The step into adulthood is a scary one. So much is new, unfamiliar, frightening, incomprehensible. Claire has just taken this step. She’s moved from her parents’ to her own apartment, to start life as an "adult". Armed with a good heart and an optimistic spirit, her challenge is she still has so much to learn about life: the nuts and bolts of managing a job, a home, how people interact, relationships, planning for her future, and so much more. We’ve all been through this. In fact we go through it every day. We all know how tough, but also funny, it can be, as we move through life’s situations if we take our knocks with good humor. And we know also how very rewarding it can be when we actually occasionally get things right.
On A Claire Day
Carla Ventresca and Henry Beckett
A coastal offering for all you slackers and beach bums out there. Ordinary Bill is an imaginative and hopefully humorous comic that follows Bill, a beer brewing, clam raking comic strip artist, his lovely and tolerant girlfriend, Isis, and their indifferent and easily annoyed cat, Dakota. Together, they take on the bizarre, mundane and incriminating events that accompany life as a comic strip character. Crank through some past comics and see why Will Wilson's mother calls Ordinary Bill " The best comic strip in the history of mankind"
Pickles, syndicated by The Washington Post Writers Group for more than 15 years, tells the story of Earl and Opal Pickles as they enjoy their golden years surrounded by friends and family.
America’s first interactive, reader-participation comic -- Pluggers chronicles the hardworking people the world depends on. They represent the 80 percent of humanity who unceremoniously keep plugging along -- balancing work, play and family life.
Remember those transitional years between childhood and adolescence -- the days when you were playing on the swing set one minute, and daydreaming about the fifth-grade love of your life the next? This is the life of Teena Keene -- almost 11 years old, a fifth grader and a good student. She’s an avid inline skater and not quite ready to give up her dolls. But makeup and boys, particularly Gordo Brandt, are beginning to vie for her attention. Teena teeters between child and budding teen, and enjoys being a little of both.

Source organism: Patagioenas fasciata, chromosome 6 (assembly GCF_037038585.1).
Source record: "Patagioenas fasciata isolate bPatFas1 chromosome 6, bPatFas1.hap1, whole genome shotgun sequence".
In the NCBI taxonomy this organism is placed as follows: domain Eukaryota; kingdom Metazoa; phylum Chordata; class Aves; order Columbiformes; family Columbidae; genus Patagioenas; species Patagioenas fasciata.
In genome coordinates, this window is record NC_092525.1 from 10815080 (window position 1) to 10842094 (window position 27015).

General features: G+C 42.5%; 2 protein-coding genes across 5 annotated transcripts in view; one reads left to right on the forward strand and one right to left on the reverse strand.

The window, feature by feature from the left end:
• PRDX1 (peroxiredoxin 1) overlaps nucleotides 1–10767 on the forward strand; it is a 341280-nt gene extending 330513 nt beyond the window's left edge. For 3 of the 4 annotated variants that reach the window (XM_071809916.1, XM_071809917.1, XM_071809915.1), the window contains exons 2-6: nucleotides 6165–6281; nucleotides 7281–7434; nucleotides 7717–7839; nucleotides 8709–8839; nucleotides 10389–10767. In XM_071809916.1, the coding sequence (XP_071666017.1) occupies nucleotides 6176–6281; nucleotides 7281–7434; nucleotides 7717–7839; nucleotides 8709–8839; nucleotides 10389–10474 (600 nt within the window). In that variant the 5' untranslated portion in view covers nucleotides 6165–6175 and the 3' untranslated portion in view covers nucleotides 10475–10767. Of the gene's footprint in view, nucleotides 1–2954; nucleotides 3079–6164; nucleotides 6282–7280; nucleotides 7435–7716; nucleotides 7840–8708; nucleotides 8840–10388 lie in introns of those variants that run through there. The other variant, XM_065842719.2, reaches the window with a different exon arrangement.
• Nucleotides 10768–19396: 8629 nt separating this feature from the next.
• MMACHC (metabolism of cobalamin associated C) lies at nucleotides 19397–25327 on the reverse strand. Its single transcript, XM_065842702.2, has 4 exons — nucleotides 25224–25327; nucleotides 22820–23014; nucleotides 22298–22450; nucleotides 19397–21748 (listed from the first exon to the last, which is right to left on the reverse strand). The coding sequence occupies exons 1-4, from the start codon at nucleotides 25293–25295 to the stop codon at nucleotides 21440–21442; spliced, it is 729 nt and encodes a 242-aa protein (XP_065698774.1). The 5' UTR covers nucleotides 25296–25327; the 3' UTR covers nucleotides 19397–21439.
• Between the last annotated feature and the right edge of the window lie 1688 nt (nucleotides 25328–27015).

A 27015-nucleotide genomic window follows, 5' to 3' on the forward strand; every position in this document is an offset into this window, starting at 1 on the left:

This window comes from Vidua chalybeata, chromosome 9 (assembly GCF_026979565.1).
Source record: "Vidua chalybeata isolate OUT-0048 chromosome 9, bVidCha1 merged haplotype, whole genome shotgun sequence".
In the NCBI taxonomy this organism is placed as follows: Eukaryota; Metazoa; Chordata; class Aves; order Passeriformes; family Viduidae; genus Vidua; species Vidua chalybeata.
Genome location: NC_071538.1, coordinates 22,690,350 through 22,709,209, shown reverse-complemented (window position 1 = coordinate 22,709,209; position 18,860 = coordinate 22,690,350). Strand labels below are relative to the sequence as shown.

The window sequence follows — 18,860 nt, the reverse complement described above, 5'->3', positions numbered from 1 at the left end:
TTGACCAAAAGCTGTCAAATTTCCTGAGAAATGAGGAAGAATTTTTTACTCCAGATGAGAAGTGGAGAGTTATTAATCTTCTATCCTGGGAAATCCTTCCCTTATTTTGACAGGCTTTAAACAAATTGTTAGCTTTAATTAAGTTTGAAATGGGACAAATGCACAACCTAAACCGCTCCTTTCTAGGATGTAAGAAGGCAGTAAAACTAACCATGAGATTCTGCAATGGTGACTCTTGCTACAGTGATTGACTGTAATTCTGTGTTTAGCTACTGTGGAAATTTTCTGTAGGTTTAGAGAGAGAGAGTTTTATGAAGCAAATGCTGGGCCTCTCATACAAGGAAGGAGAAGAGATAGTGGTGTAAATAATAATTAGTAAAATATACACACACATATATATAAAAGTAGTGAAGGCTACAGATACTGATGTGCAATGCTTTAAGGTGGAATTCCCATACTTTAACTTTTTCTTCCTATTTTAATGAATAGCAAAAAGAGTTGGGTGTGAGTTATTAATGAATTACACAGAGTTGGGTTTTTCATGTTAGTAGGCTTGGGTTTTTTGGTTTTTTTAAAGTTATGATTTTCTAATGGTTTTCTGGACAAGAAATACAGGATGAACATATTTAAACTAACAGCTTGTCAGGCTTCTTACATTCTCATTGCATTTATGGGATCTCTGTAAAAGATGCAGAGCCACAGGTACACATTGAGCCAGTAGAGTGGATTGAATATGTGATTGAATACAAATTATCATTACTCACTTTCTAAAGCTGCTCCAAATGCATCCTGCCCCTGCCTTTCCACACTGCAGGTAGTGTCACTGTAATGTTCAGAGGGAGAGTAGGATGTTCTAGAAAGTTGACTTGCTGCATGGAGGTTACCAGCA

Reply All highlights those moments in today's information-overloaded environment when you forget your adult-self and toss the megaphone to your fifth-grade inner child. Its main character, Lizzie is a busy-single-woman-with-successful-career-in-the-big-city who has a lot of those moments. Cartoonist Donna A. Lewis, an attorney at Homeland Security, admits she "clearly needs an outlet for the stress of working in the nationâ€™s capital." Lewis taught herself to draw in law school (where doodling was the only escape from reality) and to write punch lines in the courtroom (no disrespect to judges, attorneys, plaintiffs or defendants intended). Lewis comes from "an annoyingly funny family" that provides material faster than she can "translate it into a written product." Now, she says, "The years of listening to their absurd notions about the world are finally providing value to my life." Lewis states that no family members were harmed in the creation of this strip, and some names were left unchanged in order to incriminate those deserving of such.
Donna A. Lewis
Reply All Lite: for people too lazy busy to read a whole strip Reply All highlights those moments in today's information-overloaded environment when you forget your adult-self and toss the megaphone to your fifth-grade inner child. Its main character, Lizzie is a busy-single-woman-with-successful-career-in-the-big-city who has a lot of those moments. Cartoonist Donna A. Lewis, an attorney at Homeland Security, admits she "clearly needs an outlet for the stress of working in the nationâ€™s capital." Lewis taught herself to draw in law school (where doodling was the only escape from reality) and to write punch lines in the courtroom (no disrespect to judges, attorneys, plaintiffs or defendants intended). Lewis comes from "an annoyingly funny family" that provides material faster than she can "translate it into a written product." Now, she says, "The years of listening to their absurd notions about the world are finally providing value to my life." Lewis states that no family members were harmed in the creation of this strip, and some names were left unchanged in order to incriminate those deserving of such.
Reply All Lite
Donna A. Lewis